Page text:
Output similar to the following shows that the toolchain is compiled and installed normally.
Using built-in specs. COLLECT_GCC=riscv64-unknown-linux-gnu-gcc COLLECT_LTO_WRAPPER=/opt/riscv64/libexec/gcc/riscv64-unknown-linux-gnu/10.1.0/lto-wrapper Target: riscv64-unknown-linux-gnu Configured with: /home/u/ws/riscv64-linux/riscv-gnu-toolchain/riscv-gcc/configure --target=riscv64-unknown-linux-gnu --prefix=/opt/riscv64 --with-sysroot= /opt/riscv64/sysroot --with-system-zlib --enable-shared --enable-tls --enable-languages=c,c++,fortran --disable-libmudflap --disable-libssp --disable-libquadmath- -disable-libsanitizer --disable-nls --disable-bootstrap --src=.././riscv-gcc --disable-multilib --with-abi=lp64d --with-arch=rv64imafdc --with-tune =rocket'CFLAGS_FOR_TARGET=-O2 -mcmodel=medlow''CXXFLAGS_FOR_TARGET=-O2 -mcmodel=medlow' Thread model: posix Supported LTO compression algorithms: zlib gcc version 10.1.0 (GCC)
3.1.2 Build LLVM/Clang tool chain
Make sure to return to the working directory
After updating Ubuntu 20.04 LTS to the latest state, the software requirements for building llvm/clang should have been supported by default. Other tools needed in the compilation process are basically available on Ubuntu. If something is missed, please install it yourself.
Download the source code of llvm. The official source code repository is at github: https://github.com/llvm/llvm-project.
$ git clone https://github.com/llvm/llvm-project
After downloading, enter the root directory of the source code repository and check out the corresponding version. I choose thhe official release version
10.0.1-final and switch to the
$ cd llvm-project/ $ git checkout release/10.x $ mkdir build $ cd build $ cmake -G "Unix Makefiles" \ -DCMAKE_BUILD_TYPE=Release \ -DCMAKE_INSTALL_PREFIX=../install \ -DLLVM_TARGETS_TO_BUILD="RISCV" \ -DLLVM_ENABLE_PROJECTS="clang;libcxx;libcxxabi" \ -DLLVM_DEFAULT_TARGET_TRIPLE="riscv64-unknown-linux-gnu" \ ../llvm $ make -j $(nproc) $ make install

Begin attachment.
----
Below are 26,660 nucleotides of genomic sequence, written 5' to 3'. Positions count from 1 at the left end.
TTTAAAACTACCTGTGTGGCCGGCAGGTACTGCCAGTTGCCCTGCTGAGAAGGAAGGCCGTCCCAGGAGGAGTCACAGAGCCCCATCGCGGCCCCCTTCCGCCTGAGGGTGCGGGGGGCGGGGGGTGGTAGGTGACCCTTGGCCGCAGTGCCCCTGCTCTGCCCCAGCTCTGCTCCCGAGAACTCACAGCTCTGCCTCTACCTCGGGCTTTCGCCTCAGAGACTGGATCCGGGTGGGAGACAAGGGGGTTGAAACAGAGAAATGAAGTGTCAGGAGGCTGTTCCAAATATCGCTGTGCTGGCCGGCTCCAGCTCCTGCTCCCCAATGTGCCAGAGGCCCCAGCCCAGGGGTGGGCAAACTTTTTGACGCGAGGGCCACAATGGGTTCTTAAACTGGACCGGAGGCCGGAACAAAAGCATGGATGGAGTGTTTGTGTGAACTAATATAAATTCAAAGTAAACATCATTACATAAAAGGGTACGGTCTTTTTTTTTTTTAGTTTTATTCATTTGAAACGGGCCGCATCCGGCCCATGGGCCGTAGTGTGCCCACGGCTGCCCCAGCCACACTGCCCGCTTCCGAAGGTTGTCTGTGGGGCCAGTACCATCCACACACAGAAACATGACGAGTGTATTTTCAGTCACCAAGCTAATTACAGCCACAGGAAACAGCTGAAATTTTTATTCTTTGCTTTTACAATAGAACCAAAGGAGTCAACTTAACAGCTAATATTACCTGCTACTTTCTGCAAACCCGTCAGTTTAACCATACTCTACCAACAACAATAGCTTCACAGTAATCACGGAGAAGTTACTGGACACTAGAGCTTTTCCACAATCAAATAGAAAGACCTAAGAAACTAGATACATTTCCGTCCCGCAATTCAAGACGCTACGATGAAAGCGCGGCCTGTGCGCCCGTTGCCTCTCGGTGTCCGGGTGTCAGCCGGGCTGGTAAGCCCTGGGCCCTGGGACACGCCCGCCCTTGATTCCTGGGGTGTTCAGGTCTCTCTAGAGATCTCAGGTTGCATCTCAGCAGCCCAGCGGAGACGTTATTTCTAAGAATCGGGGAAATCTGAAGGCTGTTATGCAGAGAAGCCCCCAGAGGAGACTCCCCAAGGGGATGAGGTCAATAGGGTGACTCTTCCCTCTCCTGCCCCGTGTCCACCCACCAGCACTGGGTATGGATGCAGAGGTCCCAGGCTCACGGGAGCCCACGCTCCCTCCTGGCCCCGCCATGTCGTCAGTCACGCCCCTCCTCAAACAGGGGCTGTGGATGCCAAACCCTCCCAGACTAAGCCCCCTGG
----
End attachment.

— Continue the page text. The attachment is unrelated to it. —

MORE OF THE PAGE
Simply check the results of the installation.
$ ls ../install/ -l total 20 drwxrwxr-x 2 u u 4096 October 9 11:37 bin drwxrwxr-x 7 u u 4096 Oct 9 11:37 include drwxrwxr-x 4 u u 4096 October 9 11:37 lib drwxrwxr-x 2 u u 4096 October 9 11:37 libexec drwxrwxr-x 7 u u 4096 October 9 11:37 share
Check the generated clang version:
$ ../install/bin/clang -v clang version 10.0.1 (https://github.com/llvm/llvm-project.git ef32c611aa214dea855364efd7ba451ec5ec3f74) Target: riscv64-unknown-linux-gnu Thread model: posix InstalledDir: ......
In order to directly enter clang on the command line to run the compiler later, add the path where the clang tool is installed to the PATH environment variable.
3.1.3 Build QEMU
Make sure to return to the working directory
Download source code. We recommend the method of downloading the corresponding source code compression package directly according to the version number you need. This experiment uses the latest
$ wget https://download.qemu.org/qemu-5.1.0.tar.xz $ tar xvJf qemu-5.1.0.tar.xz
Note that the uppercase
J is in the option when decompressing.
Compile and install. Enter the decompressed directory and perform configuration, compilation and installation. Note that I configure to install under
/opt/qemu, so sudo is required for make install.
$ cd qemu-5.1.0/ $ ./configure --target-list=riscv64-softmmu --prefix=/opt/qemu $ make -j $(nproc) $ sudo make install
Export the installation directory of qemu to PATH and you can verify if the installation is correct:
$ qemu-system-riscv64 --version
An output similar to the following indicates that qemu is working properly:
QEMU emulator version 5.1.0 Copyright (c) 2003-2020 Fabrice Bellard and the QEMU Project developers
3.2 Build Android kernel
Download Android kernel source code: